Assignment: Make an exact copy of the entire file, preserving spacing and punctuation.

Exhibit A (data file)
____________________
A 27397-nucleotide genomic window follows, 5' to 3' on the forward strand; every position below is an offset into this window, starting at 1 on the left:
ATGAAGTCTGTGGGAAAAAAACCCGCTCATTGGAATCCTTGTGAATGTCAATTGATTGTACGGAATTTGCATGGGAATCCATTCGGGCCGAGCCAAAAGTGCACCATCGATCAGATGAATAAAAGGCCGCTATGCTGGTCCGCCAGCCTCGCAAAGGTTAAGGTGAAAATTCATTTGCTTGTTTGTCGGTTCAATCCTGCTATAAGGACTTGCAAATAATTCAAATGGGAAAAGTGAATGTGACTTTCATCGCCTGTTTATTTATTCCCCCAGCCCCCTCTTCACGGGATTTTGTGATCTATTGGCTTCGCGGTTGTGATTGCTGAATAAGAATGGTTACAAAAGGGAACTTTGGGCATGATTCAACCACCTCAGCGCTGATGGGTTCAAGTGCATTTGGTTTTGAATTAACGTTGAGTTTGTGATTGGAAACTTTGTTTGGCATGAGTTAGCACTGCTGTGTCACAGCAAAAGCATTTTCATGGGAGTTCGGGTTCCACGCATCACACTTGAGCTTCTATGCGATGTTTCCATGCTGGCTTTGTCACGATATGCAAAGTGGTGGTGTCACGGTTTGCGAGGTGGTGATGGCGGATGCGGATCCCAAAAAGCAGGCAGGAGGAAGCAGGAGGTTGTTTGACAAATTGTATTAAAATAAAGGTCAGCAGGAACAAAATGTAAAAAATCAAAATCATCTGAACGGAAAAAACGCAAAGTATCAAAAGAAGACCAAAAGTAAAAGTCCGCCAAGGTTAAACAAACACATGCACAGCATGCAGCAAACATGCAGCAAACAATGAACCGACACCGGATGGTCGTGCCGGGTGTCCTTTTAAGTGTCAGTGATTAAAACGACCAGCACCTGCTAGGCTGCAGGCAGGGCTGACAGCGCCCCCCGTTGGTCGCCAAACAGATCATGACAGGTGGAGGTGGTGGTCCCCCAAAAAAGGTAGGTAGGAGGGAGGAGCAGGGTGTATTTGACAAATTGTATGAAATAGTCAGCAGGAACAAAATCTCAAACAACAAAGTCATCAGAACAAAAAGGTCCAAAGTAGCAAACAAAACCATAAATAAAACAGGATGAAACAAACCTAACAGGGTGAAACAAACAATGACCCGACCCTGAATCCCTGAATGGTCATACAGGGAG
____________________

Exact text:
A 27397-nucleotide genomic window follows, 5' to 3' on the forward strand; every position below is an offset into this window, starting at 1 on the left:
ATGAAGTCTGTGGGAAAAAAACCCGCTCATTGGAATCCTTGTGAATGTCAATTGATTGTACGGAATTTGCATGGGAATCCATTCGGGCCGAGCCAAAAGTGCACCATCGATCAGATGAATAAAAGGCCGCTATGCTGGTCCGCCAGCCTCGCAAAGGTTAAGGTGAAAATTCATTTGCTTGTTTGTCGGTTCAATCCTGCTATAAGGACTTGCAAATAATTCAAATGGGAAAAGTGAATGTGACTTTCATCGCCTGTTTATTTATTCCCCCAGCCCCCTCTTCACGGGATTTTGTGATCTATTGGCTTCGCGGTTGTGATTGCTGAATAAGAATGGTTACAAAAGGGAACTTTGGGCATGATTCAACCACCTCAGCGCTGATGGGTTCAAGTGCATTTGGTTTTGAATTAACGTTGAGTTTGTGATTGGAAACTTTGTTTGGCATGAGTTAGCACTGCTGTGTCACAGCAAAAGCATTTTCATGGGAGTTCGGGTTCCACGCATCACACTTGAGCTTCTATGCGATGTTTCCATGCTGGCTTTGTCACGATATGCAAAGTGGTGGTGTCACGGTTTGCGAGGTGGTGATGGCGGATGCGGATCCCAAAAAGCAGGCAGGAGGAAGCAGGAGGTTGTTTGACAAATTGTATTAAAATAAAGGTCAGCAGGAACAAAATGTAAAAAATCAAAATCATCTGAACGGAAAAAACGCAAAGTATCAAAAGAAGACCAAAAGTAAAAGTCCGCCAAGGTTAAACAAACACATGCACAGCATGCAGCAAACATGCAGCAAACAATGAACCGACACCGGATGGTCGTGCCGGGTGTCCTTTTAAGTGTCAGTGATTAAAACGACCAGCACCTGCTAGGCTGCAGGCAGGGCTGACAGCGCCCCCCGTTGGTCGCCAAACAGATCATGACAGGTGGAGGTGGTGGTCCCCCAAAAAAGGTAGGTAGGAGGGAGGAGCAGGGTGTATTTGACAAATTGTATGAAATAGTCAGCAGGAACAAAATCTCAAACAACAAAGTCATCAGAACAAAAAGGTCCAAAGTAGCAAACAAAACCATAAATAAAACAGGATGAAACAAACCTAACAGGGTGAAACAAACAATGACCCGACCCTGAATCCCTGAATGGTCATACAGGGAG